I have just finished reading a collection of Raymond Chandler's novellas, all of them set in the Los Angeles County of the 1930s. Aside from the excellent writing and the great character Phillip Marlowe, the thing that really struck me about the stories is the descriptions of the material surroundings of the characters. For example, in most of the offices that Marlowe visits the furnishings include a spittoon.
What fascinates me about this is the fact that spittoons, once a common item in public places, almost entirely vanished by the end of WWII. During the early 20th century, people shifted from chewing tobacco to smoking. Part of the reason for the shift was the post-WWI influenza epidemic leading to a greater consideration about the transmission of fluids from the respiratory system. Fears of tuberculosis also played a role. Other reasons for the change were clear, but less physically tangible: the ready availability of chewing gum led to it replacing tobacco as the "chew" of choice, and cigarettes (considered more sanitary) began to fulfill people's tobacco habits.
The end result is the same: the spittoon, once a common item within households and public places, vanished by the middle of last century. When I read about an item like this, I always find myself wondering how archaeologists, lacking written records, would deal with such a change in material culture.
There are many different theoretical schools in anthropology, but we can break them very roughly into two types of traditions: those who seek explanation for changes in adaptations to the environment, and those who seek explanations in the social and symbolic experiences of the people who made use of the material culture. The spittoon is interesting in that it clearly can be accurately described by both sides, and both sides would fail to provide the full explanation.
The removal of spittoons was preceded, and pushed by, the influenza epidemic, and the presence of tuberculosis in most cities also played a role. Someone looking at the increased mortality rates and the routine presence of tuberculosis scars on the bones of the dead combined with residue analysis on the spittoons themselves might work out that there was a public health crisis in play, and that the removal of the spittoons might be worked out from that.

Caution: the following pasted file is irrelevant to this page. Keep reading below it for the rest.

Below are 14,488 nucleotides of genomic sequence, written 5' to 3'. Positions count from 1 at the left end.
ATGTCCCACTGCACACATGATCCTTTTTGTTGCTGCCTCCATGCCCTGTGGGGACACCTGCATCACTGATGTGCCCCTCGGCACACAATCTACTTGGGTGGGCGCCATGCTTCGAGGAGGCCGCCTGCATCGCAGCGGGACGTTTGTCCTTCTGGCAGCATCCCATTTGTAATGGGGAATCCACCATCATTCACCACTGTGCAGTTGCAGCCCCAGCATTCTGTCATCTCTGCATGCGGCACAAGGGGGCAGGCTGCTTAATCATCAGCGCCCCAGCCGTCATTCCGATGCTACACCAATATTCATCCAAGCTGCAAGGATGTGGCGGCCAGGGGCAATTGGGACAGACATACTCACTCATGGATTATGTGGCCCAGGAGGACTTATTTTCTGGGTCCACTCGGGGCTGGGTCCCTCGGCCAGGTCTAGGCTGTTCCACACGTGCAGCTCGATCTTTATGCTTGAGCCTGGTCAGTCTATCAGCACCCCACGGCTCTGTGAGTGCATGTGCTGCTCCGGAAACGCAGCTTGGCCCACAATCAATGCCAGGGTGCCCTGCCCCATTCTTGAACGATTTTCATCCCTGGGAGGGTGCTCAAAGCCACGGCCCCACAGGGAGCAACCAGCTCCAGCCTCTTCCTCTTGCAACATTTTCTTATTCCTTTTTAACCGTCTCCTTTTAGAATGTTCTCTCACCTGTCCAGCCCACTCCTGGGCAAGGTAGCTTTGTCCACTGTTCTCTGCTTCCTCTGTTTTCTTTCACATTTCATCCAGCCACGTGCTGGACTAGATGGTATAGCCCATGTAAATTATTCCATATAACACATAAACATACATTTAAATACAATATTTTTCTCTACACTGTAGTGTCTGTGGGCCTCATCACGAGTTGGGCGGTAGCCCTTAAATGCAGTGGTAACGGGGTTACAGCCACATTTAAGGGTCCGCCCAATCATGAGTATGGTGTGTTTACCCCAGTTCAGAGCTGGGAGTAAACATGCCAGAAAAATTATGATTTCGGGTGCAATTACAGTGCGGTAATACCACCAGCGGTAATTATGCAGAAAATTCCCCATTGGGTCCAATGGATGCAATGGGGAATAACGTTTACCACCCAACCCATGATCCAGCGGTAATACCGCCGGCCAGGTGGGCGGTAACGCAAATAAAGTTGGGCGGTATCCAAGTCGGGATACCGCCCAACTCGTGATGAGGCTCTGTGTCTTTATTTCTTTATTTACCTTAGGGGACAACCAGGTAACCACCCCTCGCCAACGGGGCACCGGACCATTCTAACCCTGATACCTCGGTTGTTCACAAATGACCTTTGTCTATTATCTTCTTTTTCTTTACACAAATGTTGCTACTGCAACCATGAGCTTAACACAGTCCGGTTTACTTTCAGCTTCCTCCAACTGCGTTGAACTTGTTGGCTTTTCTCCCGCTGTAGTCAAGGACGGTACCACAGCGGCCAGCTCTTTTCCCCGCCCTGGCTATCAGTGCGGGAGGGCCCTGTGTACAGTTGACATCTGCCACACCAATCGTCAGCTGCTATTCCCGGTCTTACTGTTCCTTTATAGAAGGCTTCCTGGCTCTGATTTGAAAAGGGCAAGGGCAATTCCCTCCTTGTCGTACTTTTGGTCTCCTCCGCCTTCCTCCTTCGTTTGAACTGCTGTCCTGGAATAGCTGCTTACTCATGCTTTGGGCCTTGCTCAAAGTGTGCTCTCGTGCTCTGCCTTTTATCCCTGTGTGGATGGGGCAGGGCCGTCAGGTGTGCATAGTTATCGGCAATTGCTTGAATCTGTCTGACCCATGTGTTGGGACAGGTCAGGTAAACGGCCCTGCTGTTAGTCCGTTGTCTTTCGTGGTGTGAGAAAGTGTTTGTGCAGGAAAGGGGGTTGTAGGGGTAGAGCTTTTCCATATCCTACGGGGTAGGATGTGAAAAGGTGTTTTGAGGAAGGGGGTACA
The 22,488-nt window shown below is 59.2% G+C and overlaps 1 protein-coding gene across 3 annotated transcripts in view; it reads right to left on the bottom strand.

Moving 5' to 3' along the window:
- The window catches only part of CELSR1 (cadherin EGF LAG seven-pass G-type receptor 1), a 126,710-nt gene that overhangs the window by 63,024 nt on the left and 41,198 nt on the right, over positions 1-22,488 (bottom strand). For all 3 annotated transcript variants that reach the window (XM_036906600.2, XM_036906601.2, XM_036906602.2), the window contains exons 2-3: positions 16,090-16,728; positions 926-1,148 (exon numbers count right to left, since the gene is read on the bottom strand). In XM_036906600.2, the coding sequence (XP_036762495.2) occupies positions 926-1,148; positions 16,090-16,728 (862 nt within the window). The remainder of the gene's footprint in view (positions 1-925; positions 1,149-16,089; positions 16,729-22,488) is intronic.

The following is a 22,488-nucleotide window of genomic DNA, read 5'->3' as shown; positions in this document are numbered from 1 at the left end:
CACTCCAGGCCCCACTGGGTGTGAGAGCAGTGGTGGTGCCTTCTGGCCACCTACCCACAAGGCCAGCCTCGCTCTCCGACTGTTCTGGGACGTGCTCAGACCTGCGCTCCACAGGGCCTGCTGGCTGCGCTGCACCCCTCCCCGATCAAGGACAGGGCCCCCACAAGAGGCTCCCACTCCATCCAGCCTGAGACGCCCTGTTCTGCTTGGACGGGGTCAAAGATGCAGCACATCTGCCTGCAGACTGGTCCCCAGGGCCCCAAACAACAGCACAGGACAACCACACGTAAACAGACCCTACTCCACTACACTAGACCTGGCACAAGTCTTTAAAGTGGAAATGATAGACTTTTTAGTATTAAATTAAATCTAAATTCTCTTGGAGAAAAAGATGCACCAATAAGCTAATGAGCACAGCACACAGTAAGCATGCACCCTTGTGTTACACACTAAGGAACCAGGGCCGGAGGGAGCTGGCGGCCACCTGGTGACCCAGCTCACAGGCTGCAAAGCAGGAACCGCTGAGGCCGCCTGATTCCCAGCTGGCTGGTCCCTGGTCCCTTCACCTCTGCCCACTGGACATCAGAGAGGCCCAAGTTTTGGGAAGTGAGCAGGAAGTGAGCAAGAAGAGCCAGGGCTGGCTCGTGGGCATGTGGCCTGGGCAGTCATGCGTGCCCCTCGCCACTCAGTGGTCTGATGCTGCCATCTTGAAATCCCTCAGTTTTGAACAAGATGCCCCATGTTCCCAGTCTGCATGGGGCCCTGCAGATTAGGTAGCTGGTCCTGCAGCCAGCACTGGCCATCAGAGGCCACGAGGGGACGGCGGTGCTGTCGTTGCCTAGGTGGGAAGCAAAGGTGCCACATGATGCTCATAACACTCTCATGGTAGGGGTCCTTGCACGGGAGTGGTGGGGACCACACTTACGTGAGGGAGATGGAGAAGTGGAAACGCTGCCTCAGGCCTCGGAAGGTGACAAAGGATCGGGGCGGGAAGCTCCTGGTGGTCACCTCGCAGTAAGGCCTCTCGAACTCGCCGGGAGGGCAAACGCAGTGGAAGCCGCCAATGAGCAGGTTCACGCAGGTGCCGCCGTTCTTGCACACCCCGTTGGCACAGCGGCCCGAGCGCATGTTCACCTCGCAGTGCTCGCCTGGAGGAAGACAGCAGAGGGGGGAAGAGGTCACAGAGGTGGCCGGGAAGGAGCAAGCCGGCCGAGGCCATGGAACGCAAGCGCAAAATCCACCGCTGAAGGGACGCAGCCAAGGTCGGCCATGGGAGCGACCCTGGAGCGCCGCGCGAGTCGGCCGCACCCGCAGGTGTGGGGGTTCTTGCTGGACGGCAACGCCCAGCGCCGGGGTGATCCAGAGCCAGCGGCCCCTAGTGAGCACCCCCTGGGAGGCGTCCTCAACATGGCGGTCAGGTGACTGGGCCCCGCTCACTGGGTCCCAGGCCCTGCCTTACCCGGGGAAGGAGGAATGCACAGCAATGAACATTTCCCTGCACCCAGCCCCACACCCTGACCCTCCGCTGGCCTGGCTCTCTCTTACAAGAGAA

Other archaeologists might work out that, as the frequency of spittoons decreased, the materials associated with producing cigarettes and chewing gum increased. They might, from this, argue that chewing tobacco came to be seen as old-fashioned and low class, and that cigarettes and chewing gum became ascendant as an attitude of greater upward-mobility spread through the culture.
My own experience interacting with my colleagues leads me to think that most of my colleagues would argue for one of these two explanations, and might pay lip service to the other but generally brush it off. Of course, the truth is that both are true and both fed each other. The public health concerns may have spurred the removal of the spittoons, but it also created a set of social pressures that resulted in chewing tobacco and the use of spittoons being seen as low-class and disgusting, which further led to these items being seen as unsanitary, and so on in circles. A social/symbolic explanation and a material/biological explanation are both necessary to fully explain why a common piece of material culture became rare to the point of near-extinction (it's now almost solely a piece of specialist equipment for wine tasters - ironically making the spittoon a high-class item).
Anyway, it's something to consider the next time that you hear an archaeologist describe a change in the archaeological record as being solely or primarily due to one type of change (environmental, biological, social, etc.). Sometimes it's accurate to assign cause to one factor, but often it isn't.